31 December, 2010

Summarising 2010

I read through my own article written exactly a year ago and I was able to realise the positive energy around me these days. Indeed, Retail is back in action and retailers are glooming. Employees of various Retail Companies are busy, scouting new locations, charting exciting Marketing Plans and working towards the best Customer Service possible. After all, consumers are happier too. The first instance where consumers stop spending during a slowdown as well as splurge their excess funds is in Retail and it was quite clear this year. Large Retailers have reported between 15-40% increase in Sales year on year. While the main challenge in 2009 for Retailers was to bring consumers to the Retail stores, it was increasing the wallet-share that was the key focus area in 2010. I should say that most Retailers have been successful in this regard, which is clearly visible basis the current mood in the economy.

The year started off a bit dull, until the union Budgets were announced. Housing Interests once again fell down drastically, pushing the economy at a higher pace. Automobile manufacturers passed on additional discounts and freebies encouraging consumers to buy now, buy more! Apparel Retailers witnessed higher throughputs, largely because the shopping cycles had reduced in the previous four seasons. F&B and Restaurant players witnessed the “bill values” go higher since people were spending more these days than earlier. Large international players such as Spanish Fashion Brand Zara and UK based toys retailer Hamley’s who had earlier shown interest in the Indian market, entered with large stores in Delhi and Mumbai and are expanding across other cities. French haute couture house Nina Ricci and shoemaker Christian Louboutin and Italian fashion label Max Mara are also eyeing India, according to Boston Consulting. Marc Ecko will launch the brand in the coming spring in a partnership with RPG Group’s retail flagship Spencer’s Retail Ltd, which plans to have in place at least five international alliances next year. Yesterday (on 30th Dec. 2010), Carrefour, the world’s second largest Retailer from France opened its door for shoppers at the most unlikely location at Shahadhara, in East Delhi. "The opening of this first store marks Carrefour's entry into the Indian market and will be followed shortly by the opening of other cash-and-carry stores," Carrefour CEO Lars Olofsson said in a statement. Bharti-Walmart opened a handful of Cash & Carry stores this year at Zirakhpur, Kota, Ludhiana and Bhopal, with a dozen more lined up for the next three years.

Meanwhile, Indian Retailers have been keeping pace with the speed at which shoppers have been marching. India’s largest Retailer, The Future Group has opened several large format retail locations including Central Malls, Home Town, Pantaloon Fashion stores and most importantly, the company’s flagship Big Bazaar. At the India Retail Forum held in Mumbai in September, organized by Images multimedia, the father of Indian Retail Industry Kishore Biyani responded to a question and said “The biggest lesson learnt is we cannot be everything to everyone and have hence aligned our way forward accordingly”. Cafe Coffee Day, India’s largest cafe chain crossed an important milestone in its journey – the 1,000th cafe and the numbers are growing month after month. Shoppers Stop, Hypercity and Crossword, all part of the K Raheja Group are expanding in a frenetic pace to reach out to the upwardly mobile whose incomes have rose 10-50% since the past year. Spar Hypermarkets and Lifestyle Department Stores are also expanding in their own right. Every Retailer in the country is on expansion mode and the overall optimism seems to be surging high. Airport Retail took a different dimension since the commencement of Terminal Three or T3 at Delhi. The largest airport in India at the moment, the Retail spread is something that’s indeed worthy a case study by itself in times to come. PVR and INOX are determined to entertain more cinema-goers this year with more screens & multiplexes.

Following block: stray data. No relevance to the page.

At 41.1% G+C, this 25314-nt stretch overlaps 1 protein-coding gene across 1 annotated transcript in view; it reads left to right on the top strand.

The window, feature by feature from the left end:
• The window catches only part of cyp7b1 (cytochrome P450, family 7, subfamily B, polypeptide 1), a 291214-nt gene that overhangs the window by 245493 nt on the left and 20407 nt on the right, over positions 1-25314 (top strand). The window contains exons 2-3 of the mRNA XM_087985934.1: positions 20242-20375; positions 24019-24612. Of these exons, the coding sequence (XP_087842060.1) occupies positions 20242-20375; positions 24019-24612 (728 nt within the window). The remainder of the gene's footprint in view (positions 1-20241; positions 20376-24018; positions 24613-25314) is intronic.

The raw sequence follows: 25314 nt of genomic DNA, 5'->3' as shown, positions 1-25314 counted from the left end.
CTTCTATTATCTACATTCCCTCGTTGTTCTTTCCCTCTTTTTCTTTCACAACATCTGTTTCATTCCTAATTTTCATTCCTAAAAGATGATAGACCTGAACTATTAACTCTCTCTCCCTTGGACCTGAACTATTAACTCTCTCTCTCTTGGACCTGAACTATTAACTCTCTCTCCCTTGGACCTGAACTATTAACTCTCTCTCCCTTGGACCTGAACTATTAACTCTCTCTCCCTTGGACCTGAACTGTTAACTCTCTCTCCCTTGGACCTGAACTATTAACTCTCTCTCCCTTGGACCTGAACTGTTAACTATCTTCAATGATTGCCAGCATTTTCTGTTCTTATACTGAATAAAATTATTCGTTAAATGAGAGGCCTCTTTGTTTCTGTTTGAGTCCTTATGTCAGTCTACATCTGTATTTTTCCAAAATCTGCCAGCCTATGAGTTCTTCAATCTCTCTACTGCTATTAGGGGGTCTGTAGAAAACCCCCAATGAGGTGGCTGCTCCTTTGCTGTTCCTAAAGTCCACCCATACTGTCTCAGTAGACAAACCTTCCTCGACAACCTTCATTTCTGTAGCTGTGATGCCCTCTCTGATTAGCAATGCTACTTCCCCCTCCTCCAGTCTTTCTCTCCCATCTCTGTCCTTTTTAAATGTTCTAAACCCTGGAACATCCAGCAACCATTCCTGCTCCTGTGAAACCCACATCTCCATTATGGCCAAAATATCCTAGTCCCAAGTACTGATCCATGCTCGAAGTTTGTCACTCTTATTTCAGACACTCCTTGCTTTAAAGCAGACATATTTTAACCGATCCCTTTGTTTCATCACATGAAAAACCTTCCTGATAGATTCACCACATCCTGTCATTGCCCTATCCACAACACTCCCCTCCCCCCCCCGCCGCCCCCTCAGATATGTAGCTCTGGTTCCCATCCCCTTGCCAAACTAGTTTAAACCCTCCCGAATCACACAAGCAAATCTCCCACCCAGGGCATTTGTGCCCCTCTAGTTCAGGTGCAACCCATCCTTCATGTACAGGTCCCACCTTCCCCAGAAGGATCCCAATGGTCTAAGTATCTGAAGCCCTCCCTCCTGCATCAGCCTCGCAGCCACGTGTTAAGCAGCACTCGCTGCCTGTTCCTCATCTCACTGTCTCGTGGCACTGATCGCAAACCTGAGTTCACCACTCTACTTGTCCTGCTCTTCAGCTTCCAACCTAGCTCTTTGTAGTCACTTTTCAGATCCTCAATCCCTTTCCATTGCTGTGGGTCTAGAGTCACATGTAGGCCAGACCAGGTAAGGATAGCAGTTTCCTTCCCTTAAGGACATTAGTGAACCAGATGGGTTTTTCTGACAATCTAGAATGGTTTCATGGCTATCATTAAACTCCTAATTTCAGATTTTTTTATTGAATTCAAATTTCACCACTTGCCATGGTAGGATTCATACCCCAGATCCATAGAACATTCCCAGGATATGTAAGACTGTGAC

Alllll izzz Welll, one of the most popular songs of the year from Amir Khan’s 3 Idiots seems to fit well into the current Retail scenario. Atleast, that’s what everyone around seems to believe! After all, group conviction is the best way to win self-conviction... The year 2011 is expected to be a much better year for Retailers and for us in this business. My overall take is similar although I am personally treading with caution. As an industry, we have committed some expensive mistakes between 2006-08 and we should ensure that same are not repeated. With that, I would like to Wish each one of you a very Happy and a Prosperous New Year ahead. Happy Retailing... 

30 November, 2010

A curious case of Autorickshaws and Kiranas!

The prepaid queue at the Bangalore City Railway Station was long, but we decided to wait patiently instead of choosing one of the touts who were continuously stalking us. After all, many auto drivers have been waiting patiently notwithstanding the early morning chillness for their turn to pick up a customer at the prepaid counter for a long time. In our city like many others, the night fare (10 pm – 5 am) is usually 1.5 times of the normal and is quite well accepted. So the prepaid fare to my house was Rs. 200/- as against the more luxurious Meru Cab which we took during the onward journey that cost us Rs. 350. While sitting in the auto this morning, I was thinking about need and necessity. At 5am, all we needed was a transportation to reach home safely. During the peak hours last Saturday we had chosen a taxi – we had time at our disposal and didn’t mind paying a bit more for the comfort of a/c during the day time. Is there a lesson or two, I was guessing if one had to compare autos and kiranas. Just after sometime, the headline of a leading English newspaper claimed that 15,000 additional autorickshaw permits were being issued shortly and the total number of such vehicles plying in the city would touch close to 95,000 vehicles!